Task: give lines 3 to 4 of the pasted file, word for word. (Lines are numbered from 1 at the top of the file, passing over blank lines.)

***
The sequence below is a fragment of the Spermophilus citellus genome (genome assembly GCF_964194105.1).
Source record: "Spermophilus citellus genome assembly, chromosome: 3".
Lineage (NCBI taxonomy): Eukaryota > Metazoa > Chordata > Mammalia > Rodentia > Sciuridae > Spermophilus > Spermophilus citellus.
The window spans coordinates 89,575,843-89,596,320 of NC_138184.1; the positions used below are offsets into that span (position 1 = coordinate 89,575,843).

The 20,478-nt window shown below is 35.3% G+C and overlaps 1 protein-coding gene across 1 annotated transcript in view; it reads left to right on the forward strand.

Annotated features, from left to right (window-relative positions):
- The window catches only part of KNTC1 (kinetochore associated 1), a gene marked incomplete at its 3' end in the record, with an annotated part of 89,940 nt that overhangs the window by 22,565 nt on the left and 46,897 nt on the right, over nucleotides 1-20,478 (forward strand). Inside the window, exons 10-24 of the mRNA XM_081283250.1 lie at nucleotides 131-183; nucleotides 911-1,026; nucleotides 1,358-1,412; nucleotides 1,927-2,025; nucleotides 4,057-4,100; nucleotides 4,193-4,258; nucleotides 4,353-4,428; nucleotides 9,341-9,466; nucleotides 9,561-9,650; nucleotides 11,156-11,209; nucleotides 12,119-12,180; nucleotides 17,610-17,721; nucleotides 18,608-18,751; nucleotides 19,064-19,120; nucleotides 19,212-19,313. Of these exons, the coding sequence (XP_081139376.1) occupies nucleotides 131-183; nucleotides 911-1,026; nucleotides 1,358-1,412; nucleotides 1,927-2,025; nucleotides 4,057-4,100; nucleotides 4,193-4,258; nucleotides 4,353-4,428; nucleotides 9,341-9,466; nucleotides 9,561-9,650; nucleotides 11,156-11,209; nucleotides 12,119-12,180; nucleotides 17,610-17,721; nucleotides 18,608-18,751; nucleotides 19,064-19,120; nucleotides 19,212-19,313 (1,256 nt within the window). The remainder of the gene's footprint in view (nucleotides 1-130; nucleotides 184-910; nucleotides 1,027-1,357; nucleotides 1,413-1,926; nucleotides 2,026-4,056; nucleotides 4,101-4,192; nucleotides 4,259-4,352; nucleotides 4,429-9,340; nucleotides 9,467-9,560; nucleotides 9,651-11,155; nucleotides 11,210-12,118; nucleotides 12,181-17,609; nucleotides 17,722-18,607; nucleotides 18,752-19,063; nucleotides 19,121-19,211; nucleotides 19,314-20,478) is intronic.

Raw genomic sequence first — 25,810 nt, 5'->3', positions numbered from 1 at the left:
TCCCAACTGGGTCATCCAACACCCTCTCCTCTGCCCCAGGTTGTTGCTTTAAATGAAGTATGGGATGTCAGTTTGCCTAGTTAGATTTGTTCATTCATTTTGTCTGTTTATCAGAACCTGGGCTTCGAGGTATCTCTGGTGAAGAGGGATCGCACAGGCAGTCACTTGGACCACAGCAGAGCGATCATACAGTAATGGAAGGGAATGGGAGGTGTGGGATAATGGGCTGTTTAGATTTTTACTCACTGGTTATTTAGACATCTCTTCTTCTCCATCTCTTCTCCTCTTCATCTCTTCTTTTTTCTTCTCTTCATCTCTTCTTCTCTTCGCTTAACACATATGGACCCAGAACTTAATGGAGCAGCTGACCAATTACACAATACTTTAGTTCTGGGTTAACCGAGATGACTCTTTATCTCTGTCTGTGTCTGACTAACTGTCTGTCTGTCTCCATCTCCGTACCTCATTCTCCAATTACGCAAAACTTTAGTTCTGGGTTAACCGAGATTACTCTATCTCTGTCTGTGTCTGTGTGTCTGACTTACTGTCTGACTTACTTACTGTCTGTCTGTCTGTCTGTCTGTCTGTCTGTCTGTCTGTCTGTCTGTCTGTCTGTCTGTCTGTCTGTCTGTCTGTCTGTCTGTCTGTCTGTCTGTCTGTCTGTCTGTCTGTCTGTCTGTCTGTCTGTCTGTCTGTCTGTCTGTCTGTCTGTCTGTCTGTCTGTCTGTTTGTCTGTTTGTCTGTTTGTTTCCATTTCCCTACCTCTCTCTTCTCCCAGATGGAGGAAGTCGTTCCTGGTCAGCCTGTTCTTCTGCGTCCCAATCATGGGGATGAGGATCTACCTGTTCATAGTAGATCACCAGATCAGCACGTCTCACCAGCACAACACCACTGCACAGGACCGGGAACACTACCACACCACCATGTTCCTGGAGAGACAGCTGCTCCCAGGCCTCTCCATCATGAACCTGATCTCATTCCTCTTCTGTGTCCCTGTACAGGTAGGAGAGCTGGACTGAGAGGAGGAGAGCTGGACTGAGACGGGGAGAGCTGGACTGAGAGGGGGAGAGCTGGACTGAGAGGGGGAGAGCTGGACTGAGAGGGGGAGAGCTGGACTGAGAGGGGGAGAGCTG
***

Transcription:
Lineage (NCBI taxonomy): Eukaryota > Metazoa > Chordata > Mammalia > Rodentia > Sciuridae > Spermophilus > Spermophilus citellus.
The window spans coordinates 89,575,843-89,596,320 of NC_138184.1; the positions used below are offsets into that span (position 1 = coordinate 89,575,843).